For the past couple of weeks I’ve been testing a Nokia Lumia 1020. Its biggest (and perhaps only) talking point is its 41 megapixel camera. It’s an insane number of pixels to cram in to a smartphone camera sensor. More pixels on a small sensor normally means poor quality imaging, but many have been hyping up the awesomeness of Nokia’s all-camera device. So, I had to put it to test against what I – and many others – believe is the best all-round smartphone camera system on the market: iPhone 5s.
While it doesn’t have as many pixels as the Nokia, it has some fancy image processing, lets in good light and its shutter speed is impressively quick. But how do images compare for everyday photography?
It’s important to note that whenever I compare cameras on smartphones I do my utmost to make it fair. That means shooting the shot from the same distance, focussing on the same subject in the same lighting conditions and not touching any settings. Leaving everything on automatic. If I wanted to test Nokia Lumia’s customizable “professional” settings against the iPhone, I could have done it through downloading a third party app, but I decided to go all-auto to see what happened. After all, most consumers will never change any settings on their phone camera.
The one thing you’ll notice immediately is the amount of light let in by the Nokia in lower light conditions. The image is much brighter, but that does have its issues here and there. Look at the striped cushion on top of the bass amplifier. The iPhone’s image picks up the stripes perfectly, where as the over-expsure on the Nokia fades the two colors in to each other, leaving no definite stripes.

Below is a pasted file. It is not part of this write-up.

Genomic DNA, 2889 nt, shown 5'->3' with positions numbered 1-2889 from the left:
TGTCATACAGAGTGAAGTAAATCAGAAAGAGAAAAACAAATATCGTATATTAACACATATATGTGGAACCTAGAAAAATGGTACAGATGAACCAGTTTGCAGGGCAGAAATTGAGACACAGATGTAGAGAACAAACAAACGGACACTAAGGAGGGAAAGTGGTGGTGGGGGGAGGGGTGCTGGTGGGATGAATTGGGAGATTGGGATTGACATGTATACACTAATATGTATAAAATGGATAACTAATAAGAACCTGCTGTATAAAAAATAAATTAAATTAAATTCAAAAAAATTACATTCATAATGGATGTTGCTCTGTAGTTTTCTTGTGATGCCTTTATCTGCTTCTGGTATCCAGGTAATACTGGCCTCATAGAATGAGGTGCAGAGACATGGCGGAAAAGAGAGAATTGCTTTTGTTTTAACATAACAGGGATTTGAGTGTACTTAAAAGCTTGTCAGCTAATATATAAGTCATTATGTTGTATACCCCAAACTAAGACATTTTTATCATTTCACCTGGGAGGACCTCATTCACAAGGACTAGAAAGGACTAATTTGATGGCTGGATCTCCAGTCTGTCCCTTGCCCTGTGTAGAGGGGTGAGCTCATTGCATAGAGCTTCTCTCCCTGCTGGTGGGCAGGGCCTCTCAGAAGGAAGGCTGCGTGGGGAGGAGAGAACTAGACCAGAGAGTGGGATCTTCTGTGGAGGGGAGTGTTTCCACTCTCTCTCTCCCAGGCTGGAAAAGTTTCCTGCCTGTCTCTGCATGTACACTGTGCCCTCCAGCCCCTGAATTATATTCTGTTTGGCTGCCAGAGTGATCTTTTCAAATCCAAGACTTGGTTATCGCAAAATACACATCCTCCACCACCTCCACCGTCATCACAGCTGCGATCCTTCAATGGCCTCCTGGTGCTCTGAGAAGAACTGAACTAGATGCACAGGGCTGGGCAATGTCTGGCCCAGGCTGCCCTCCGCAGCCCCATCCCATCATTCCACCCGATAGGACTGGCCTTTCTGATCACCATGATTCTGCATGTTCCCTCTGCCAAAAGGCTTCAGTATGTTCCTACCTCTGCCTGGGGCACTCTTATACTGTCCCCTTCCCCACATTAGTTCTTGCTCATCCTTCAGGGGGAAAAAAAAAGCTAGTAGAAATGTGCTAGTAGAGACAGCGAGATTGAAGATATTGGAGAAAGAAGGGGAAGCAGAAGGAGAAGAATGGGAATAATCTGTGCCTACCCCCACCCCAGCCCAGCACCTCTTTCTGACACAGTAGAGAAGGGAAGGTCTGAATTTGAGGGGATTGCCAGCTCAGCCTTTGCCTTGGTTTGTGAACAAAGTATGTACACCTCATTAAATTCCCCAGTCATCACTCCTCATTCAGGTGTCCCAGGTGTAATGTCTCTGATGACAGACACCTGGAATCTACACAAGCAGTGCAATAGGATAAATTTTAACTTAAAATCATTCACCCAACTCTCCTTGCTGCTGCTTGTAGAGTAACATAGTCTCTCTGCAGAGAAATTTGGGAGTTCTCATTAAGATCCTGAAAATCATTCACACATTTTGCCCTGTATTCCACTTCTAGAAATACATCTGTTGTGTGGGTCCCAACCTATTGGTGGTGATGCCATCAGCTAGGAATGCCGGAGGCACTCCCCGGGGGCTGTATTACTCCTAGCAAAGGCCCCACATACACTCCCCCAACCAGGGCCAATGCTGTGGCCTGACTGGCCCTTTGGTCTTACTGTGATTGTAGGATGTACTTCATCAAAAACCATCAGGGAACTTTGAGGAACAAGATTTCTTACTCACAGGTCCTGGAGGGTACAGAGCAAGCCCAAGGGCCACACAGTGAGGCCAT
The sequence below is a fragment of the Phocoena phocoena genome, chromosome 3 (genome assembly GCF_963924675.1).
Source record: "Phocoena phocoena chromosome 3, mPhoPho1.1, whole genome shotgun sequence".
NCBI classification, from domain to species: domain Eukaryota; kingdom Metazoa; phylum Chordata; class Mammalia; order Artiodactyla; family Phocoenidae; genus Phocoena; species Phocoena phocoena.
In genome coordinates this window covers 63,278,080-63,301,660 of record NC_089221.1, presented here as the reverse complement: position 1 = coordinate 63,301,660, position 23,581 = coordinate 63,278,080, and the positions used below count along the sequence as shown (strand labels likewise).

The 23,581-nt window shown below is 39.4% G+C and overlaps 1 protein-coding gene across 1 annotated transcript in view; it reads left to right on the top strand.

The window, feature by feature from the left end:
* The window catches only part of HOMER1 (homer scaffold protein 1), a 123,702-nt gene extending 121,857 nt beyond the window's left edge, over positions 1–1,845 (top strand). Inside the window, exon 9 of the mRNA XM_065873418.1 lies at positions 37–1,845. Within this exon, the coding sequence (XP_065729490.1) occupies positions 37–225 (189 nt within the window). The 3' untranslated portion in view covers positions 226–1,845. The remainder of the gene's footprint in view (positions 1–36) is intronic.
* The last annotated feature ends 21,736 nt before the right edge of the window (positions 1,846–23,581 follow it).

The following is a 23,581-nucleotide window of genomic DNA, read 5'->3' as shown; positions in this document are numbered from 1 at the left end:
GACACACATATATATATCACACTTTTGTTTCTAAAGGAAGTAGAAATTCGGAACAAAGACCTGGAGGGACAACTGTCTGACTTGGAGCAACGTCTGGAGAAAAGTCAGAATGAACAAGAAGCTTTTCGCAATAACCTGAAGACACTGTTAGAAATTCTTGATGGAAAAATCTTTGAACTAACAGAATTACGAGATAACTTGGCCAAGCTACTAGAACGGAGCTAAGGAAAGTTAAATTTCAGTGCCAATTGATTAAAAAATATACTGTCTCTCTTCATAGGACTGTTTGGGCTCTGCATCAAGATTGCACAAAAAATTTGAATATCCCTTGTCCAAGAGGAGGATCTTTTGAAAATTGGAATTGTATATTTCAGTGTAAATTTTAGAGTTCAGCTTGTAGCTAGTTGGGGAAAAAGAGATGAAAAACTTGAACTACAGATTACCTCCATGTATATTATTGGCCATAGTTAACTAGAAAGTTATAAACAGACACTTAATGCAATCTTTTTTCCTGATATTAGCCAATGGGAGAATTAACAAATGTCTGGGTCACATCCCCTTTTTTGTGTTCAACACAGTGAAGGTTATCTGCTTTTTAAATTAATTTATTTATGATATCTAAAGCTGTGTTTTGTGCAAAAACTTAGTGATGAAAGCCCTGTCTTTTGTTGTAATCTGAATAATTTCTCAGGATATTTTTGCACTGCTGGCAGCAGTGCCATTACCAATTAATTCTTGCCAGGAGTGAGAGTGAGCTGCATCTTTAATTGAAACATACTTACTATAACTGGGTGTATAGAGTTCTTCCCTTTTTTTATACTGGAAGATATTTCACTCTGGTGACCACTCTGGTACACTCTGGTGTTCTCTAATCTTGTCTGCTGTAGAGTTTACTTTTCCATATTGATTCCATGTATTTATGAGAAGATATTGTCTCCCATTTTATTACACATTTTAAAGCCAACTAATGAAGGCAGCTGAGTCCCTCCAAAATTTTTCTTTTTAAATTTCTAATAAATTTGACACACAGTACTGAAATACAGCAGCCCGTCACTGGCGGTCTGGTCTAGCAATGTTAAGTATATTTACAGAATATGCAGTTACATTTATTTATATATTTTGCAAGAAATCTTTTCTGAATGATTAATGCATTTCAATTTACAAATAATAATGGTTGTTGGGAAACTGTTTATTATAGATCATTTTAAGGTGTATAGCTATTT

One area that always surprises me with the iPhone 5s is the depth of color and contrast on the end image. Looking at the colors of the wood and the moss, there’s slightly more tone and vivid-ness to the iPhone’s picture. And unless you blew both images up to a larger size, you don’t notice too much difference in sharpness.
As I mentioned earlier, the Nokia’s lowlight performance is impressive. The Telecaster’s headstock is almost exactly the color your eye would see in good light. Its maple-yellow tone is much better than on the iPhone’s almost pine-colored look.
Again, the Lumia outperforms the iPhone. It captures much more of the rainbow-like effect left on the road.
Here’s one that really surprised me. I was testing the camera’s auto-exposure. Normally, focussing on the dark part of the image would force the camera to boost exposure, making the brighter parts of the image pure-white. The affect you see in the iPhone’s image is much more like what I’d expect. Lumia, no matter how many times I tried refocusing kept the image dark and showed the detail on the curtain behind the flowers. It was pretty weird. iPhone clearly shows better detail and color on the leaves and flower petals.
If you’ve been reading many of my ōlloclip reviews, you’ll know I like to take a lot of close-up or macro shots. In this case, I clearly haven’t used any extra macro lenses, but I wanted a close-up of my Luke Skywalker keychain. On the iPhone (above) you can see it’s pretty well in focus, and even manages to add a bokeh (background de-focus) of sorts. The Lumia, on the other hand, did not want to play ball. I tried taking the image 6-7 times, even moving further back, but it just didn’t want to focus on Luke. The best result is below: